Smart luggage rules: What the airlines ban and what's allowed
We're used to not bringing liquids through security, nor packing fireworks in our checked bags. But recently, three major airlines announced restrictions on the kind of luggage you can bring on your flight.
American Airlines, Delta and Alaska have said so-called smart suitcases, the kind that can charge up your phone or tell you how much your bag weighs, will not be allowed on their flights, unless the lithium-ion batteries that many of them need to function can be removed. The problem? These batteries may pose a fire risk.
We've seen this occur with batteries in the Samsung Galaxy Note 7 — which resulted in the device also banned from flights. Samsung eventually recalled the devices as airlines, even outside the U.S., refused to let them on board their aircraft.
But notable smart luggage brands, including Bluesmart, appeared caught by surprise by the decision. And in a statement, Bluesmart said that during its production of smart luggage, they made sure to comply with all regulations, but are meeting with airlines to try and show them how their products "…meet all safety requirements and regulations."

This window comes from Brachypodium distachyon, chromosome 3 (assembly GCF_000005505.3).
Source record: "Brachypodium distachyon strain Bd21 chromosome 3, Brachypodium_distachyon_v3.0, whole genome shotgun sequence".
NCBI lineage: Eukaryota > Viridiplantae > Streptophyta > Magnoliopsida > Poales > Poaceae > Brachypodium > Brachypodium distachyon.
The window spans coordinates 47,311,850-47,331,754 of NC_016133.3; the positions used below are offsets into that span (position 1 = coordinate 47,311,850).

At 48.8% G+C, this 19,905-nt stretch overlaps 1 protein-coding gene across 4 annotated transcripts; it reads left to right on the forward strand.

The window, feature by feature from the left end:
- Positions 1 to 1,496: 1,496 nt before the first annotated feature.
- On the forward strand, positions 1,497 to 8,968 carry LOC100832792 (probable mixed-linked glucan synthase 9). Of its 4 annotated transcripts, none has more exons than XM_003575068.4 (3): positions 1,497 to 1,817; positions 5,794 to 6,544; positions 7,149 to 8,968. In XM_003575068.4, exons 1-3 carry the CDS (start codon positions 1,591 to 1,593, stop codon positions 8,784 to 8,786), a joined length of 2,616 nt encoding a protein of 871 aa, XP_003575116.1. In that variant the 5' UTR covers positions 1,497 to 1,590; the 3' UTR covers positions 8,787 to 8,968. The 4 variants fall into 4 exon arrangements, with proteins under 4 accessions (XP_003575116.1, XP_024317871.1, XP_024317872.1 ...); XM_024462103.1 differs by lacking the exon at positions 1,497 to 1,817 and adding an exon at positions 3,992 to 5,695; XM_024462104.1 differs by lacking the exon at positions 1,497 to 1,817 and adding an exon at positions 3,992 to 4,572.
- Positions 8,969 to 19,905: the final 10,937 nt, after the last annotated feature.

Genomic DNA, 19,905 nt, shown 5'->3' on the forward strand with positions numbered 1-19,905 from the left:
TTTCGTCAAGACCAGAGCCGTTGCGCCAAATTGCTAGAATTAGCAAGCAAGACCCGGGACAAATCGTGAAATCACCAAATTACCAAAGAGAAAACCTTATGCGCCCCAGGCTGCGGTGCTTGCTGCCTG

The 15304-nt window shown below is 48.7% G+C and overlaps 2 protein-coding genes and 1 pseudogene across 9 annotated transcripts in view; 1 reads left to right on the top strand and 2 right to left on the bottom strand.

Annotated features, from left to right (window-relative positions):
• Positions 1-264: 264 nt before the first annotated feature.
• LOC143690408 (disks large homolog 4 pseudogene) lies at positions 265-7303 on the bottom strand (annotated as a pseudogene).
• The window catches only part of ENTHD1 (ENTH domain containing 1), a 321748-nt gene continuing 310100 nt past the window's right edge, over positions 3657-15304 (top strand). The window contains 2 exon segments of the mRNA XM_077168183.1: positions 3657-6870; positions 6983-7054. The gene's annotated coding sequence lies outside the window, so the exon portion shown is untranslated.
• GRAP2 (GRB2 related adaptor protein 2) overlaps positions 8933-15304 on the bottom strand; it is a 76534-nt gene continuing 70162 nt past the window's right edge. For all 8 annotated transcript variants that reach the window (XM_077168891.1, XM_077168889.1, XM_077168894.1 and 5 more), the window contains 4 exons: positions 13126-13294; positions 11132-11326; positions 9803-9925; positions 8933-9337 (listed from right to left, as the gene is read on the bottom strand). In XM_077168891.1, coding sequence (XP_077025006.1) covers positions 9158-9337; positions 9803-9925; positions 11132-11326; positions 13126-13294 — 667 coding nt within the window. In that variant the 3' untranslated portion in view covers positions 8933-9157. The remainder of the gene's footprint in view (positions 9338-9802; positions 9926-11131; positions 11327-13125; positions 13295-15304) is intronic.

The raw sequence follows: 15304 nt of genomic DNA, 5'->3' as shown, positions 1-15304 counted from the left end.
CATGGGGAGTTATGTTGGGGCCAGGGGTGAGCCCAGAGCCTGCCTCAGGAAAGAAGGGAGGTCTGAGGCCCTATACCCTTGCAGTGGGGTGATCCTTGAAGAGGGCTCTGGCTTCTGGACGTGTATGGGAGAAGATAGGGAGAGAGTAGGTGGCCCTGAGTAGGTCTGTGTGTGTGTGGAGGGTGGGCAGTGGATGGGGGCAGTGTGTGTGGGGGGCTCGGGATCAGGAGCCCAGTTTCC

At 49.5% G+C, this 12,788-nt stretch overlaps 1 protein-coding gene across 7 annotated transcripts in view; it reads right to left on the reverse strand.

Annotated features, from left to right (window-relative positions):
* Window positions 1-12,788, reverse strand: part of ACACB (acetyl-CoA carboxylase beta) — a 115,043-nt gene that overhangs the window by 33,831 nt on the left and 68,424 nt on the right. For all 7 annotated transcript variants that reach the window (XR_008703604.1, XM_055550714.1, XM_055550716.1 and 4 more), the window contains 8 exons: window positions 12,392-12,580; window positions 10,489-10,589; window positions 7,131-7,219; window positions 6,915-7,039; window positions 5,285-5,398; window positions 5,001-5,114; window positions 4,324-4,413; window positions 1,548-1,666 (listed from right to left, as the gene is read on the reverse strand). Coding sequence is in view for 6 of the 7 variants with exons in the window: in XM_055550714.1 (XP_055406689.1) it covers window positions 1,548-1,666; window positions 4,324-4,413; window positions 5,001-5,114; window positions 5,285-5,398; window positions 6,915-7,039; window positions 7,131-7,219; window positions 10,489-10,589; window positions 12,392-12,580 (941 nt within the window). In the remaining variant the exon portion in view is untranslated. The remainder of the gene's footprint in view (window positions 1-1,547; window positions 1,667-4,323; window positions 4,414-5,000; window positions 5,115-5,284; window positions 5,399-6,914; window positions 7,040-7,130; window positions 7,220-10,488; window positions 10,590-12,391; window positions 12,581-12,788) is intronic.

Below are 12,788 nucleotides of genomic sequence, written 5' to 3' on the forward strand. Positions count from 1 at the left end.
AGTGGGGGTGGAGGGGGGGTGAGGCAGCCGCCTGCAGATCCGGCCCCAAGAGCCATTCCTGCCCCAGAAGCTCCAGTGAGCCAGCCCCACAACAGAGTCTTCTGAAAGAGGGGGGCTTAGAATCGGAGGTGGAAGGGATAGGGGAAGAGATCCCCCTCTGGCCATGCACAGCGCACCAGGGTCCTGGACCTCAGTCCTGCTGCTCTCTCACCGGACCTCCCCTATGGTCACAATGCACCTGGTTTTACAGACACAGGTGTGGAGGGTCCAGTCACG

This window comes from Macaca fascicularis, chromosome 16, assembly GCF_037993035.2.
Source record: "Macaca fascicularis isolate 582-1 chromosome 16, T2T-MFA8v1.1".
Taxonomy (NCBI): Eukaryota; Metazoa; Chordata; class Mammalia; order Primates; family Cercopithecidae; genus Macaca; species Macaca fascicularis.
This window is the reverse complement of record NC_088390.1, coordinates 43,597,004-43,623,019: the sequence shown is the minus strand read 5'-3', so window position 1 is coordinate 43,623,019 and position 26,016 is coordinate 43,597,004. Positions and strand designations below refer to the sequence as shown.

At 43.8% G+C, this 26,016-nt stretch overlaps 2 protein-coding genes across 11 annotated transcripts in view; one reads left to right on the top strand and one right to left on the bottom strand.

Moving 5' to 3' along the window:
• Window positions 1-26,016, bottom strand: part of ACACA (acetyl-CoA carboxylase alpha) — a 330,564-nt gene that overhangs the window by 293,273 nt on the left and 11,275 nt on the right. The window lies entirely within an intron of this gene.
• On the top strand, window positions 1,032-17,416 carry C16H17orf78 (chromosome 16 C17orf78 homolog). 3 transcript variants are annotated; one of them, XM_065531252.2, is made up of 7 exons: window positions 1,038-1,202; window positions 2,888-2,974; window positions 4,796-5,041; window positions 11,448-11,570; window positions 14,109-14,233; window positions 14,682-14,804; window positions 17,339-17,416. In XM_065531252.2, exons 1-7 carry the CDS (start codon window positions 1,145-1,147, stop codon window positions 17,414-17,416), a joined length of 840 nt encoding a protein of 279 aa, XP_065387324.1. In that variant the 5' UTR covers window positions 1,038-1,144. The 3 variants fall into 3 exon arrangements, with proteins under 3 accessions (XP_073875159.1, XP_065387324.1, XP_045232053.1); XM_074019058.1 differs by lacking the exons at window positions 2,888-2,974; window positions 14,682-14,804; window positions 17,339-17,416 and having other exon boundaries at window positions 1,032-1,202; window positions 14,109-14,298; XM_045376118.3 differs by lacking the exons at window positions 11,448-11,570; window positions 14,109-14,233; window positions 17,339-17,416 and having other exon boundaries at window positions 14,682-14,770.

American Airlines is just airline that does not allow smart luggage checked on its planes unless the lithium battery can be removed.iStock
However, the ban is not exactly new. The FAA has always held a restriction on devices containing lithium-ion batteries, stating they need to be on a carry-on bag and removable if necessary.
For flyers who bought one of the new smart luggage pieces this past year, who like their GPS tracker and biometric fingerprint lock, they just need to pop out the lithium-ion battery — even if you're planning to carry the bag on the plane.
American Airlines, for example, has stated they'll allow the batteries on luggage that's carry on (although you need to power them off.) But as a back up, be sure you can pop the battery out before you head to the airport — just in case.
As anyone who has flown in the past few years knows, those overhead bins fill up fast, with plenty of roller bags being hauled off jetways having to be checked at the last minute. And if your smart bag can't be unconnected — you might be hauled off the flight with it.